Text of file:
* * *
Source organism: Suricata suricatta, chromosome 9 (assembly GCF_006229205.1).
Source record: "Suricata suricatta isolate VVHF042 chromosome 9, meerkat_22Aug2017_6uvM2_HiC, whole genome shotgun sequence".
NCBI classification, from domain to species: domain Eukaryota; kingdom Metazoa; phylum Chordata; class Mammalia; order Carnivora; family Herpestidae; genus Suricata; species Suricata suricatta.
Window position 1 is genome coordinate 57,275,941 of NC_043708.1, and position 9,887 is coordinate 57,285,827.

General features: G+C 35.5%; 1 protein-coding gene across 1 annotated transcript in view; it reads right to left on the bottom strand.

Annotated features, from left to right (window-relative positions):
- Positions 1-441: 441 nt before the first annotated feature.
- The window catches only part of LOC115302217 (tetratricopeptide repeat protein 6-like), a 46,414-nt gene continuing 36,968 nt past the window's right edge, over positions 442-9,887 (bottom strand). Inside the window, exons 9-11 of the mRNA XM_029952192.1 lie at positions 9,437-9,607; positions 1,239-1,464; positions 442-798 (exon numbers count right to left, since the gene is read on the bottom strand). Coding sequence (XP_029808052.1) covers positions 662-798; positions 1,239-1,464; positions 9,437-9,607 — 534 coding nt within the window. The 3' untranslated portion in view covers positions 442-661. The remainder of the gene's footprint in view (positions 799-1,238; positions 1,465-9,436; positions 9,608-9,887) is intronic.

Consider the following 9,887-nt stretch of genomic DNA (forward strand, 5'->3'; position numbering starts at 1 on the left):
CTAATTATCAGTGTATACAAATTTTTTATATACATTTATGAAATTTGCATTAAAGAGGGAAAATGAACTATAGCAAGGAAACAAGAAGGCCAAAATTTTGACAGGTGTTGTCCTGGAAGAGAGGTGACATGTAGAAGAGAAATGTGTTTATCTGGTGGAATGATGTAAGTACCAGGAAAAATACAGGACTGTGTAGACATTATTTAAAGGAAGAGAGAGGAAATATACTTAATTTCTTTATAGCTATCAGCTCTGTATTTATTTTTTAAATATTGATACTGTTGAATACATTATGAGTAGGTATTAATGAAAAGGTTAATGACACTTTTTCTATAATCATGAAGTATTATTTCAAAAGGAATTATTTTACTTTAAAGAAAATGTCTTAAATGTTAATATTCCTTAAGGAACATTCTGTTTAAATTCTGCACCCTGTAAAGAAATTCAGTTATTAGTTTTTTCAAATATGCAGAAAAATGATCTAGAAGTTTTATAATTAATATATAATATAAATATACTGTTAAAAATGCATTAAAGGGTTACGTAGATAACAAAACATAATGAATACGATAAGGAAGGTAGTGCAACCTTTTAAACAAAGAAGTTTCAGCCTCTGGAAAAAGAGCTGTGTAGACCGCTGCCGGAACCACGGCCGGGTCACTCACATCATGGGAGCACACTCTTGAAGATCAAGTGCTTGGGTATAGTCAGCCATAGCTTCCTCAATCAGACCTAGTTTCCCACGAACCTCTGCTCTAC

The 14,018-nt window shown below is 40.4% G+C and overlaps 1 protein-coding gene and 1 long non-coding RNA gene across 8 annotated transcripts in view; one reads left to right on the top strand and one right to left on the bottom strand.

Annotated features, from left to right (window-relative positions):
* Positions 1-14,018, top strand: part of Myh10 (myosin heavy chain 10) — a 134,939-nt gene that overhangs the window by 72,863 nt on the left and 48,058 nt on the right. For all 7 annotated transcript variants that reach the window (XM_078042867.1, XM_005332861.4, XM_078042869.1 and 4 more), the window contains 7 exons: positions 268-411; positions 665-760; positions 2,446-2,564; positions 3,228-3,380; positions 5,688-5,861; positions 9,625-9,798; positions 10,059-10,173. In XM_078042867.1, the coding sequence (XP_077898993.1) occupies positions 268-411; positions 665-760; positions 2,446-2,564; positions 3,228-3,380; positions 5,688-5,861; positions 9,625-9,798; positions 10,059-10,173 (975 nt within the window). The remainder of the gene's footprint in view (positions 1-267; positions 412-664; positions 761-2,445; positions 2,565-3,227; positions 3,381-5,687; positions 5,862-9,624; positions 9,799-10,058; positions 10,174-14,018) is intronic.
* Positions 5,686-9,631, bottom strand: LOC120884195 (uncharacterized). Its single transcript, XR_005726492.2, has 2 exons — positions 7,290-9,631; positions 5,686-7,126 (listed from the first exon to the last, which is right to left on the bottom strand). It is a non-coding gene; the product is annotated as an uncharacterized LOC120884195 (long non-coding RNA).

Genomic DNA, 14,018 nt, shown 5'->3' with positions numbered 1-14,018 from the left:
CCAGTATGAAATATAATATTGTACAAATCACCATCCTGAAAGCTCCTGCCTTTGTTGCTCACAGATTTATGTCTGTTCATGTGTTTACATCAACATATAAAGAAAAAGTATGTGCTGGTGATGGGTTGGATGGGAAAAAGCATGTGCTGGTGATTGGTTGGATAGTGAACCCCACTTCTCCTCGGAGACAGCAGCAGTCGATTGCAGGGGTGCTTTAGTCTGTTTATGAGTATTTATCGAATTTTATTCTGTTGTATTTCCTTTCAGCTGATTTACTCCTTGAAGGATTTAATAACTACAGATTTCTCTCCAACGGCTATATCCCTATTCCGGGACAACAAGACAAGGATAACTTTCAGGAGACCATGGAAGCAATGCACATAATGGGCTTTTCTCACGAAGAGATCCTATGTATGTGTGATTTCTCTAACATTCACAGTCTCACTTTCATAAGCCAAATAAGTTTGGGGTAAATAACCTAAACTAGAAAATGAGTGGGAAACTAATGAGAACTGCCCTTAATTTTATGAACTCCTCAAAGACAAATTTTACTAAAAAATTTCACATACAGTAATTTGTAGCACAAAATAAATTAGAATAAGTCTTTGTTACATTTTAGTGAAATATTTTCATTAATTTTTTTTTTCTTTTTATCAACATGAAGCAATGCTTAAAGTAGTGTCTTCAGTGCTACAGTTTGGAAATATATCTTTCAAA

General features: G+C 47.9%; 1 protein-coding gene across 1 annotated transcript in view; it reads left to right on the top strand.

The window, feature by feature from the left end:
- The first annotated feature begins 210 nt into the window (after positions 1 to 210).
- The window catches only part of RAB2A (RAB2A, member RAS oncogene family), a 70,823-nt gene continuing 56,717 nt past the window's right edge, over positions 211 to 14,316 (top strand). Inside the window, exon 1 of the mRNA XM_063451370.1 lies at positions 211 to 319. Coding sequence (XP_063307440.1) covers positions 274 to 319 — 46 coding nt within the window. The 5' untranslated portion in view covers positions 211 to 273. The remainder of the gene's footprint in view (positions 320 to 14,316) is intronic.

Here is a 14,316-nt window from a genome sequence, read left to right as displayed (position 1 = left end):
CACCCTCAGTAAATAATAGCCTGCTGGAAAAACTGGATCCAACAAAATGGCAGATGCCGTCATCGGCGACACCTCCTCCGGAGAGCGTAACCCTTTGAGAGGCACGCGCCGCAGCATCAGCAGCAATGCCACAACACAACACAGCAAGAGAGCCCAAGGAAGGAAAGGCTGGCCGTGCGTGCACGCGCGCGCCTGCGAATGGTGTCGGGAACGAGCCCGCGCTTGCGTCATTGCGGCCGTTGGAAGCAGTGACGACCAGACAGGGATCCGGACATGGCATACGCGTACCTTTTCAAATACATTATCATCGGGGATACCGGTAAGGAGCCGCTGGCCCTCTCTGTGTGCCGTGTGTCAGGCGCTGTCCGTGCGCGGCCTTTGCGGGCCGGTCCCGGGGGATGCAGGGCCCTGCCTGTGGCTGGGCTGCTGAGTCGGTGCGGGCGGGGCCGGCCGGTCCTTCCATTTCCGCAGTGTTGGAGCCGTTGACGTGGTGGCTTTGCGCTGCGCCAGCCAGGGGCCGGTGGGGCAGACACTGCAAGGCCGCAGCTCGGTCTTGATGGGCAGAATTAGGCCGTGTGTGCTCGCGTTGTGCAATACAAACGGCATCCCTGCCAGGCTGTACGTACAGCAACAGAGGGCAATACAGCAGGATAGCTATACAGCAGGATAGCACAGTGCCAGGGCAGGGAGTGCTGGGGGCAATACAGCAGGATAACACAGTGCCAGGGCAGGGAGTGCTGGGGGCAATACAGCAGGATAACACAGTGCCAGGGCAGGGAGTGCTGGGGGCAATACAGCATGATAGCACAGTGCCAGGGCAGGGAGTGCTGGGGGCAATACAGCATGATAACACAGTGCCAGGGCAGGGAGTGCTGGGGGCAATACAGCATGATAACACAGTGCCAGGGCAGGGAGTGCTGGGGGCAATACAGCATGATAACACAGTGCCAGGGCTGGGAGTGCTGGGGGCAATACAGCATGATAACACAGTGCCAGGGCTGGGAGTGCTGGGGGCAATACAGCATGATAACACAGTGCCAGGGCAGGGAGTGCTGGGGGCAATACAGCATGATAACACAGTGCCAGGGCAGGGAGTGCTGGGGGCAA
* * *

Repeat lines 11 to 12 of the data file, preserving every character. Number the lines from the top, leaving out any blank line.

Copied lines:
The 14,018-nt window shown below is 40.4% G+C and overlaps 1 protein-coding gene and 1 long non-coding RNA gene across 8 annotated transcripts in view; one reads left to right on the top strand and one right to left on the bottom strand.

Annotated features, from left to right (window-relative positions):